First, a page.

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'Enola Holmes' Should be Left Alone

Janeen Mathisen

Posted on September 27, 2020 01:46

5 users

This movie, sadly, isn't as great as it seems.

"Enola Holmes" is an outwardly charming but inwardly bumbling addition to the scores of Sherlock Holmes films. It centers on the fictional detective’s younger sister Enola as she attempts to find her missing mother, which ends up wrapping her in the adventures of the people she meets along the way — in particular, a young runaway Viscount, which is, unfortunately, to the film’s detriment.

Unfortunately, this movie stumbles many times along its path and does not stick the landing. While Millie Bobbie Brown’s acting is outstanding, the movie itself exists in an unreal alternative London that, as an example, hosts Asian martial arts dojos — while this isn’t a central point, the film’s reoccurring minutia of historical inaccuracies serves to be distracting and immersion-breaking.

Enola is spunky and starts the film by breaking the fourth wall immediately. To the film’s credit, these fourth wall breaks were consistent up until the very end which cannot be said for some other movies, so that was a pleasant surprise. However, one of the film's most egregious actions were some glaringly harmful pieces of dialogue which paint all men as stupid, inferior, and all-around bad. The movie’s good intentions of a “girl power” message are severely hampered by this, as to raise women up should never equate to bringing men down. Unfortunately, this aspect of the movie — while technically only consisting of small throwaway lines — is one of its biggest problems that tear through the charm of the movie like a thorn.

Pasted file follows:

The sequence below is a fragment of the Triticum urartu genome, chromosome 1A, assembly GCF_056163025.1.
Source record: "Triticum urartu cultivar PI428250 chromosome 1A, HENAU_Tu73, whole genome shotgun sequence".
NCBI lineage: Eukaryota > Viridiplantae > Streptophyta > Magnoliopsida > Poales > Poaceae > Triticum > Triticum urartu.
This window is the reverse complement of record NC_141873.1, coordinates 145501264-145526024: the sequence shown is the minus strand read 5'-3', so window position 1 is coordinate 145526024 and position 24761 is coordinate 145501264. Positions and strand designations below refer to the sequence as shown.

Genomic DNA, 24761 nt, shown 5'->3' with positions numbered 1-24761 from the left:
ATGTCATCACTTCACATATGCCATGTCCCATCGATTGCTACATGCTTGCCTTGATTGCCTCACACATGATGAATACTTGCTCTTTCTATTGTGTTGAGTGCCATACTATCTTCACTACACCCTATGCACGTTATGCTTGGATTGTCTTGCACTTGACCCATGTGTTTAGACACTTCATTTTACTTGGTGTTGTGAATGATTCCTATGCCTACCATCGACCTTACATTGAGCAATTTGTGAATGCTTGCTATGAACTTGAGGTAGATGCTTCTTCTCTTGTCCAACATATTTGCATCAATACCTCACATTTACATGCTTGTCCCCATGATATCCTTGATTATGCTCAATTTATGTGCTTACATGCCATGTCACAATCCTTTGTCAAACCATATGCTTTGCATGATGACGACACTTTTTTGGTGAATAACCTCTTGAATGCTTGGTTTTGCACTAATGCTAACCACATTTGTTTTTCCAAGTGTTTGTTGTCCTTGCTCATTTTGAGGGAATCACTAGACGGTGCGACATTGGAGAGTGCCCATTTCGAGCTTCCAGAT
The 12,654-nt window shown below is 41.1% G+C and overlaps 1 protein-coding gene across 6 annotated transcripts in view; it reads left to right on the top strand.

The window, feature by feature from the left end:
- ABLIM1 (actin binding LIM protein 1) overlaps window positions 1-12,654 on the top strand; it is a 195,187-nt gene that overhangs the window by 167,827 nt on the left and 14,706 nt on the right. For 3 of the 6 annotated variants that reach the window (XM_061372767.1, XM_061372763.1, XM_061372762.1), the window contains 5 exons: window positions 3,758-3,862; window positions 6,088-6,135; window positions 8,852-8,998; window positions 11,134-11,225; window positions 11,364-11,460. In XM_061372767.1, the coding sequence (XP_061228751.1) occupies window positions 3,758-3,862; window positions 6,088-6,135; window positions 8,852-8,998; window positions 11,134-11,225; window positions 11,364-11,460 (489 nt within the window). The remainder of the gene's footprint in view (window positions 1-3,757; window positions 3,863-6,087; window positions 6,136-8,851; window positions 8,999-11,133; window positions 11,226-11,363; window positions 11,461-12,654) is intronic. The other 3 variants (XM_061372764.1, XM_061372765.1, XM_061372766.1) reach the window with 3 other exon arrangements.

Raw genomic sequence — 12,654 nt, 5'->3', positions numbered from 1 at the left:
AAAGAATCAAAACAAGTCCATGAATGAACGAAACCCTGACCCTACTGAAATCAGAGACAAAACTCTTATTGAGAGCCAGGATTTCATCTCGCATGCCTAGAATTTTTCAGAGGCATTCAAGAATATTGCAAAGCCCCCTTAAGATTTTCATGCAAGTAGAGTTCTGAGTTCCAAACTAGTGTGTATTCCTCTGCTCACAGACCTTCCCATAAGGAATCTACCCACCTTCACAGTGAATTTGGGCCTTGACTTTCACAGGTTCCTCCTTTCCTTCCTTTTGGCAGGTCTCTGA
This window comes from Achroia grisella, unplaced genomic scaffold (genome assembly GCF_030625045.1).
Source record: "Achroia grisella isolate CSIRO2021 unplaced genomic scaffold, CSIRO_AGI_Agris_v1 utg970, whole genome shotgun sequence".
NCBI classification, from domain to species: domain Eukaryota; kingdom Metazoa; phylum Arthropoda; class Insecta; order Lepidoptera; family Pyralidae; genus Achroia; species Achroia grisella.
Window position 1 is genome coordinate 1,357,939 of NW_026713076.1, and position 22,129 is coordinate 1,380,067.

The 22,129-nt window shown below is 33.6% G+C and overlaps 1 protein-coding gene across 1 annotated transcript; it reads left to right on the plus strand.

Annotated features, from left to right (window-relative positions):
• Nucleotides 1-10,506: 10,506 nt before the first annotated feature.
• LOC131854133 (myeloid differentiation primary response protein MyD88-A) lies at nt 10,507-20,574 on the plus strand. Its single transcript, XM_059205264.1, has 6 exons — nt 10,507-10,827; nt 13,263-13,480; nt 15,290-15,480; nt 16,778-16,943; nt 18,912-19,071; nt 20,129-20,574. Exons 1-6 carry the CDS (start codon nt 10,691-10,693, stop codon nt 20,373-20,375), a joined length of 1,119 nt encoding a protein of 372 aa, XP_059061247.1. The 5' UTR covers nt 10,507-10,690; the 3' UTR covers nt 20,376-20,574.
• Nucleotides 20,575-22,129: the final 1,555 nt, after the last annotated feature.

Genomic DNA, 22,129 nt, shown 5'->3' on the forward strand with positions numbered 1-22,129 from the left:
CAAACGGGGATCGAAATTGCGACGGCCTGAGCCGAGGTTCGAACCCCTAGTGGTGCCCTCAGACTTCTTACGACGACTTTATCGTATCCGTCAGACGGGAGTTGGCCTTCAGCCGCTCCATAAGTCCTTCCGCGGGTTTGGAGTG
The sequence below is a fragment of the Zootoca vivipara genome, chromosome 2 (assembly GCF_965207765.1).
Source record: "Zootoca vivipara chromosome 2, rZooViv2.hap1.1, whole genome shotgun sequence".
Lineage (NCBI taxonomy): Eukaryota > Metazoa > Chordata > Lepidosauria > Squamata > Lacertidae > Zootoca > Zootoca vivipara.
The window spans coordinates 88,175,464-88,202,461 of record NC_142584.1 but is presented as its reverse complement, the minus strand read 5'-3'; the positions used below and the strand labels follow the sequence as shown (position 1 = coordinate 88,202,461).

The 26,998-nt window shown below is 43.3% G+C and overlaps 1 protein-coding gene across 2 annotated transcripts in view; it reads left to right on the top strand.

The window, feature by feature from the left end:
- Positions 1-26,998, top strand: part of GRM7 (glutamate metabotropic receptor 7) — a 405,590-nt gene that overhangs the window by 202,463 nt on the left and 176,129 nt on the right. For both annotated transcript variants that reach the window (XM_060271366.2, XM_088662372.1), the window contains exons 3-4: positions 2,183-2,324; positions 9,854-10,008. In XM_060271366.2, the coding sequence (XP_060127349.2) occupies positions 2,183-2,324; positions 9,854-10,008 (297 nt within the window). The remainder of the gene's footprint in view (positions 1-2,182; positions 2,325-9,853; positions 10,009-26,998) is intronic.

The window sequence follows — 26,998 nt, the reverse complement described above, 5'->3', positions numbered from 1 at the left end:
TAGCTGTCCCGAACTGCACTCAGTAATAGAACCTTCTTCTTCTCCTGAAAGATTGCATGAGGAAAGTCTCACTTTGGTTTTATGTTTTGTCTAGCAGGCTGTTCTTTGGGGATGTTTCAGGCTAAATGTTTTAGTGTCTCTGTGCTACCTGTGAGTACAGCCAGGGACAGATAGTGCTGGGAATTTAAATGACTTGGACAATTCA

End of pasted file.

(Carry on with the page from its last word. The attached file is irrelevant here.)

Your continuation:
Equally disappointing is that the main story is never resolved in a satisfying, logical manner. The quest to find Enola's mother is abandoned halfway through the movie and never given a proper resolution, resulting in the bitter dissatisfaction of poor screenwriting. Adding to this scriptwriting laziness is the sad realization that Sherlock is only Sherlock in name only, as the classic trait of him being a cold-hearted detective is only half true, as he continually displays affection for Enola. Here, there’s nothing to separate his personality from any other detective, despite the fact that the movie claims to exist within the always-logical Sherlock Holmes universe.

Overall, this movie is a confusing and harmful collection of ideas that, despite an initially interesting premise, falls flat when it comes to delivery. While charm does come in abundance with its good acting and musical score, the overall plot and message of "Enola Holmes" are fuddled and unclear, with gnarls of meanness hidden in the script like shards of glass. "Enola Holmes" released on Netflix this week, so put on your deerstalker and give it a watch if you feel so inclined.   

Janeen Mathisen

Posted on September 27, 2020 01:46

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